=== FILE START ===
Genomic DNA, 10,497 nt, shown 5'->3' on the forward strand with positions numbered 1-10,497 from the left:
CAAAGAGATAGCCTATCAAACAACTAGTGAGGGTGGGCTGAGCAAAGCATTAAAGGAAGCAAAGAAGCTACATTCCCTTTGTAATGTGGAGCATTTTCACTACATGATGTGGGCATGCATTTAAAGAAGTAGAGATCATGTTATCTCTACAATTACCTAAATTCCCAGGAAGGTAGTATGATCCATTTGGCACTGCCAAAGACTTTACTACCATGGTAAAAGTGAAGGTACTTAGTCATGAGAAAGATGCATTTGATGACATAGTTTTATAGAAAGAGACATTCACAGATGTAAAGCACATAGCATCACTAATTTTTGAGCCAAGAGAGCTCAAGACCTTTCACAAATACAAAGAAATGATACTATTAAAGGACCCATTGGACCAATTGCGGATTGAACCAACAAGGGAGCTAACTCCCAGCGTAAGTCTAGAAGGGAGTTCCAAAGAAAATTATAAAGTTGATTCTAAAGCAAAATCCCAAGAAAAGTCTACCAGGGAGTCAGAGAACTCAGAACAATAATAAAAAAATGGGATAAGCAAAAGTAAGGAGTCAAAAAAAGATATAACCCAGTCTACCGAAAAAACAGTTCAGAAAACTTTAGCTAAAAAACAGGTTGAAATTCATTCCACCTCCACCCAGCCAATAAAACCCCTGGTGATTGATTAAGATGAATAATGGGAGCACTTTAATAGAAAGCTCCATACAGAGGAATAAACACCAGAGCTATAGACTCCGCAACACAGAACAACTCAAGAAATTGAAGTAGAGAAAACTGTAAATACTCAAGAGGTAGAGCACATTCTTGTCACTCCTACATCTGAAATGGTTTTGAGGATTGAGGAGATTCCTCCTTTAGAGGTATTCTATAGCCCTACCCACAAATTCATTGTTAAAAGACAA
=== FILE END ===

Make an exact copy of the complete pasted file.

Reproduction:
Genomic DNA, 10,497 nt, shown 5'->3' on the forward strand with positions numbered 1-10,497 from the left:
CAAAGAGATAGCCTATCAAACAACTAGTGAGGGTGGGCTGAGCAAAGCATTAAAGGAAGCAAAGAAGCTACATTCCCTTTGTAATGTGGAGCATTTTCACTACATGATGTGGGCATGCATTTAAAGAAGTAGAGATCATGTTATCTCTACAATTACCTAAATTCCCAGGAAGGTAGTATGATCCATTTGGCACTGCCAAAGACTTTACTACCATGGTAAAAGTGAAGGTACTTAGTCATGAGAAAGATGCATTTGATGACATAGTTTTATAGAAAGAGACATTCACAGATGTAAAGCACATAGCATCACTAATTTTTGAGCCAAGAGAGCTCAAGACCTTTCACAAATACAAAGAAATGATACTATTAAAGGACCCATTGGACCAATTGCGGATTGAACCAACAAGGGAGCTAACTCCCAGCGTAAGTCTAGAAGGGAGTTCCAAAGAAAATTATAAAGTTGATTCTAAAGCAAAATCCCAAGAAAAGTCTACCAGGGAGTCAGAGAACTCAGAACAATAATAAAAAAATGGGATAAGCAAAAGTAAGGAGTCAAAAAAAGATATAACCCAGTCTACCGAAAAAACAGTTCAGAAAACTTTAGCTAAAAAACAGGTTGAAATTCATTCCACCTCCACCCAGCCAATAAAACCCCTGGTGATTGATTAAGATGAATAATGGGAGCACTTTAATAGAAAGCTCCATACAGAGGAATAAACACCAGAGCTATAGACTCCGCAACACAGAACAACTCAAGAAATTGAAGTAGAGAAAACTGTAAATACTCAAGAGGTAGAGCACATTCTTGTCACTCCTACATCTGAAATGGTTTTGAGGATTGAGGAGATTCCTCCTTTAGAGGTATTCTATAGCCCTACCCACAAATTCATTGTTAAAAGACAA